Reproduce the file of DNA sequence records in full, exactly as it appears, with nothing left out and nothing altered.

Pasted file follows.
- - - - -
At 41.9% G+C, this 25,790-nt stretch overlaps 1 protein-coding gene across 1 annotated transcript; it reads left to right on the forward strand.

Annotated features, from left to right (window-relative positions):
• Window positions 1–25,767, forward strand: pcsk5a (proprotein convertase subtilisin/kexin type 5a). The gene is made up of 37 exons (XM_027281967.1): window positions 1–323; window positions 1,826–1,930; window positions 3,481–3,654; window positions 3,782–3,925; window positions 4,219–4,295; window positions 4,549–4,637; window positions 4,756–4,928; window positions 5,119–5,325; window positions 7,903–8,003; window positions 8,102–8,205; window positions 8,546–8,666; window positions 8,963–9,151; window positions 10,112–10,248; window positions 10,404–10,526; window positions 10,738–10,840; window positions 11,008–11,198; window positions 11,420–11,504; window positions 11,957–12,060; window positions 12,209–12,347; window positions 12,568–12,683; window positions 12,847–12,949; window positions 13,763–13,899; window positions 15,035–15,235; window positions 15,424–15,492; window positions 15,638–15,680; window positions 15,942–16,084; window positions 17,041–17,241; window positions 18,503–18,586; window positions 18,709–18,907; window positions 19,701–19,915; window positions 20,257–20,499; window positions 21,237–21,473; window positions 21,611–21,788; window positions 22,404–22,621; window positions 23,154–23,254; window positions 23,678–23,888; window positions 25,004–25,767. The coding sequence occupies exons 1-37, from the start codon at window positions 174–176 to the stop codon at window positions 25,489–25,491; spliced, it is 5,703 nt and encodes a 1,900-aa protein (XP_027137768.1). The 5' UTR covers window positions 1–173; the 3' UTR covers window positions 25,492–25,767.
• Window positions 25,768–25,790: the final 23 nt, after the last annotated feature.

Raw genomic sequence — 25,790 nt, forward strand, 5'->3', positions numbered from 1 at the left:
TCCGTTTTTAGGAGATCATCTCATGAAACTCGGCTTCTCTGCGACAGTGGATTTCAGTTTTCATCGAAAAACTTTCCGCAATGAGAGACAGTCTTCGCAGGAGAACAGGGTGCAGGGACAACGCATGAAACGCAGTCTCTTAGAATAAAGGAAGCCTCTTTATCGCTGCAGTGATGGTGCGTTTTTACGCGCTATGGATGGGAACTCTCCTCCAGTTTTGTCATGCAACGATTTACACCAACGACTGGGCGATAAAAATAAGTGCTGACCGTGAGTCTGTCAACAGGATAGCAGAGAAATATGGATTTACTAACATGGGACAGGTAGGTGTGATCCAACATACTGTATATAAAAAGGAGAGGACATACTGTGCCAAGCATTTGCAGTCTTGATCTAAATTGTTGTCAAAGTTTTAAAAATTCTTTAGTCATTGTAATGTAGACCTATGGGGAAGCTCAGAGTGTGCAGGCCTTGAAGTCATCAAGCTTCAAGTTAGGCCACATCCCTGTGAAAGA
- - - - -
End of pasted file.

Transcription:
At 41.9% G+C, this 25,790-nt stretch overlaps 1 protein-coding gene across 1 annotated transcript; it reads left to right on the forward strand.

Annotated features, from left to right (window-relative positions):
• Window positions 1–25,767, forward strand: pcsk5a (proprotein convertase subtilisin/kexin type 5a). The gene is made up of 37 exons (XM_027281967.1): window positions 1–323; window positions 1,826–1,930; window positions 3,481–3,654; window positions 3,782–3,925; window positions 4,219–4,295; window positions 4,549–4,637; window positions 4,756–4,928; window positions 5,119–5,325; window positions 7,903–8,003; window positions 8,102–8,205; window positions 8,546–8,666; window positions 8,963–9,151; window positions 10,112–10,248; window positions 10,404–10,526; window positions 10,738–10,840; window positions 11,008–11,198; window positions 11,420–11,504; window positions 11,957–12,060; window positions 12,209–12,347; window positions 12,568–12,683; window positions 12,847–12,949; window positions 13,763–13,899; window positions 15,035–15,235; window positions 15,424–15,492; window positions 15,638–15,680; window positions 15,942–16,084; window positions 17,041–17,241; window positions 18,503–18,586; window positions 18,709–18,907; window positions 19,701–19,915; window positions 20,257–20,499; window positions 21,237–21,473; window positions 21,611–21,788; window positions 22,404–22,621; window positions 23,154–23,254; window positions 23,678–23,888; window positions 25,004–25,767. The coding sequence occupies exons 1-37, from the start codon at window positions 174–176 to the stop codon at window positions 25,489–25,491; spliced, it is 5,703 nt and encodes a 1,900-aa protein (XP_027137768.1). The 5' UTR covers window positions 1–173; the 3' UTR covers window positions 25,492–25,767.
• Window positions 25,768–25,790: the final 23 nt, after the last annotated feature.

Raw genomic sequence — 25,790 nt, forward strand, 5'->3', positions numbered from 1 at the left:
TCCGTTTTTAGGAGATCATCTCATGAAACTCGGCTTCTCTGCGACAGTGGATTTCAGTTTTCATCGAAAAACTTTCCGCAATGAGAGACAGTCTTCGCAGGAGAACAGGGTGCAGGGACAACGCATGAAACGCAGTCTCTTAGAATAAAGGAAGCCTCTTTATCGCTGCAGTGATGGTGCGTTTTTACGCGCTATGGATGGGAACTCTCCTCCAGTTTTGTCATGCAACGATTTACACCAACGACTGGGCGATAAAAATAAGTGCTGACCGTGAGTCTGTCAACAGGATAGCAGAGAAATATGGATTTACTAACATGGGACAGGTAGGTGTGATCCAACATACTGTATATAAAAAGGAGAGGACATACTGTGCCAAGCATTTGCAGTCTTGATCTAAATTGTTGTCAAAGTTTTAAAAATTCTTTAGTCATTGTAATGTAGACCTATGGGGAAGCTCAGAGTGTGCAGGCCTTGAAGTCATCAAGCTTCAAGTTAGGCCACATCCCTGTGAAAGA